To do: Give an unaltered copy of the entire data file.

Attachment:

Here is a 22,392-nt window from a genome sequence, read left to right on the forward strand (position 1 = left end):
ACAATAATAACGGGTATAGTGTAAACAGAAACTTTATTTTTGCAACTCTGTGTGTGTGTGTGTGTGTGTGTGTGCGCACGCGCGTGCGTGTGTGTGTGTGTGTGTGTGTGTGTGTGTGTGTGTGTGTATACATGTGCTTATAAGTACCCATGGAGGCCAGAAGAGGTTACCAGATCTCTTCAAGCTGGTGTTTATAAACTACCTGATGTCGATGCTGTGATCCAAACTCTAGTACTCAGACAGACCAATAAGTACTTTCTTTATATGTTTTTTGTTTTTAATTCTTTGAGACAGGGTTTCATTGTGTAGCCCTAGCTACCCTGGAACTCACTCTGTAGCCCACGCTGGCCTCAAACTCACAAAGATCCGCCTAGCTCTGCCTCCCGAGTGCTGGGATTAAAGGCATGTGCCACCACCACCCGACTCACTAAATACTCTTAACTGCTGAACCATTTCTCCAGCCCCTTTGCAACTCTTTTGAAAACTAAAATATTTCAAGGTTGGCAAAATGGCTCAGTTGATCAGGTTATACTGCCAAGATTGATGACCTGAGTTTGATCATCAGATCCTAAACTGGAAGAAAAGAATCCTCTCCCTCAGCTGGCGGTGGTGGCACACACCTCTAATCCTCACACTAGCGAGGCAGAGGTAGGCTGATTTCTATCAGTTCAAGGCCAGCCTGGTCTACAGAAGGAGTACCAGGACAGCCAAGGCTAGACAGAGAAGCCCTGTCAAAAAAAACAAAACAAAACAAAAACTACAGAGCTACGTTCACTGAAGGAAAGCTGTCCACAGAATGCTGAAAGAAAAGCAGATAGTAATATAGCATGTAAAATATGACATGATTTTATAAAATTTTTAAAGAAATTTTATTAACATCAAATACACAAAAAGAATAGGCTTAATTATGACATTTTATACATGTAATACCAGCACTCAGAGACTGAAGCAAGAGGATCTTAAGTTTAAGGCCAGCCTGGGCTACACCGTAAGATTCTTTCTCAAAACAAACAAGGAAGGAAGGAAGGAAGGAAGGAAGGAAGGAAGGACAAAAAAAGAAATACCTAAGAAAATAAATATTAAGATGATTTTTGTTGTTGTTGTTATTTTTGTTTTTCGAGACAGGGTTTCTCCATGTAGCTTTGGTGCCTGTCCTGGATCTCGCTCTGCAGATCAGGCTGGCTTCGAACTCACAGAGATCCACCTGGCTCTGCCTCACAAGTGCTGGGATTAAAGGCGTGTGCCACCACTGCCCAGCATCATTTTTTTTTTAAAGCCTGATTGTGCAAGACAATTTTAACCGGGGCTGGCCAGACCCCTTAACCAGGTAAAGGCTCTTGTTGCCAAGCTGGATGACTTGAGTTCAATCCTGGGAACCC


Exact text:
Here is a 22,392-nt window from a genome sequence, read left to right on the forward strand (position 1 = left end):
ACAATAATAACGGGTATAGTGTAAACAGAAACTTTATTTTTGCAACTCTGTGTGTGTGTGTGTGTGTGTGTGTGCGCACGCGCGTGCGTGTGTGTGTGTGTGTGTGTGTGTGTGTGTGTGTGTGTGTATACATGTGCTTATAAGTACCCATGGAGGCCAGAAGAGGTTACCAGATCTCTTCAAGCTGGTGTTTATAAACTACCTGATGTCGATGCTGTGATCCAAACTCTAGTACTCAGACAGACCAATAAGTACTTTCTTTATATGTTTTTTGTTTTTAATTCTTTGAGACAGGGTTTCATTGTGTAGCCCTAGCTACCCTGGAACTCACTCTGTAGCCCACGCTGGCCTCAAACTCACAAAGATCCGCCTAGCTCTGCCTCCCGAGTGCTGGGATTAAAGGCATGTGCCACCACCACCCGACTCACTAAATACTCTTAACTGCTGAACCATTTCTCCAGCCCCTTTGCAACTCTTTTGAAAACTAAAATATTTCAAGGTTGGCAAAATGGCTCAGTTGATCAGGTTATACTGCCAAGATTGATGACCTGAGTTTGATCATCAGATCCTAAACTGGAAGAAAAGAATCCTCTCCCTCAGCTGGCGGTGGTGGCACACACCTCTAATCCTCACACTAGCGAGGCAGAGGTAGGCTGATTTCTATCAGTTCAAGGCCAGCCTGGTCTACAGAAGGAGTACCAGGACAGCCAAGGCTAGACAGAGAAGCCCTGTCAAAAAAAACAAAACAAAACAAAAACTACAGAGCTACGTTCACTGAAGGAAAGCTGTCCACAGAATGCTGAAAGAAAAGCAGATAGTAATATAGCATGTAAAATATGACATGATTTTATAAAATTTTTAAAGAAATTTTATTAACATCAAATACACAAAAAGAATAGGCTTAATTATGACATTTTATACATGTAATACCAGCACTCAGAGACTGAAGCAAGAGGATCTTAAGTTTAAGGCCAGCCTGGGCTACACCGTAAGATTCTTTCTCAAAACAAACAAGGAAGGAAGGAAGGAAGGAAGGAAGGAAGGAAGGACAAAAAAAGAAATACCTAAGAAAATAAATATTAAGATGATTTTTGTTGTTGTTGTTATTTTTGTTTTTCGAGACAGGGTTTCTCCATGTAGCTTTGGTGCCTGTCCTGGATCTCGCTCTGCAGATCAGGCTGGCTTCGAACTCACAGAGATCCACCTGGCTCTGCCTCACAAGTGCTGGGATTAAAGGCGTGTGCCACCACTGCCCAGCATCATTTTTTTTTTAAAGCCTGATTGTGCAAGACAATTTTAACCGGGGCTGGCCAGACCCCTTAACCAGGTAAAGGCTCTTGTTGCCAAGCTGGATGACTTGAGTTCAATCCTGGGAACCC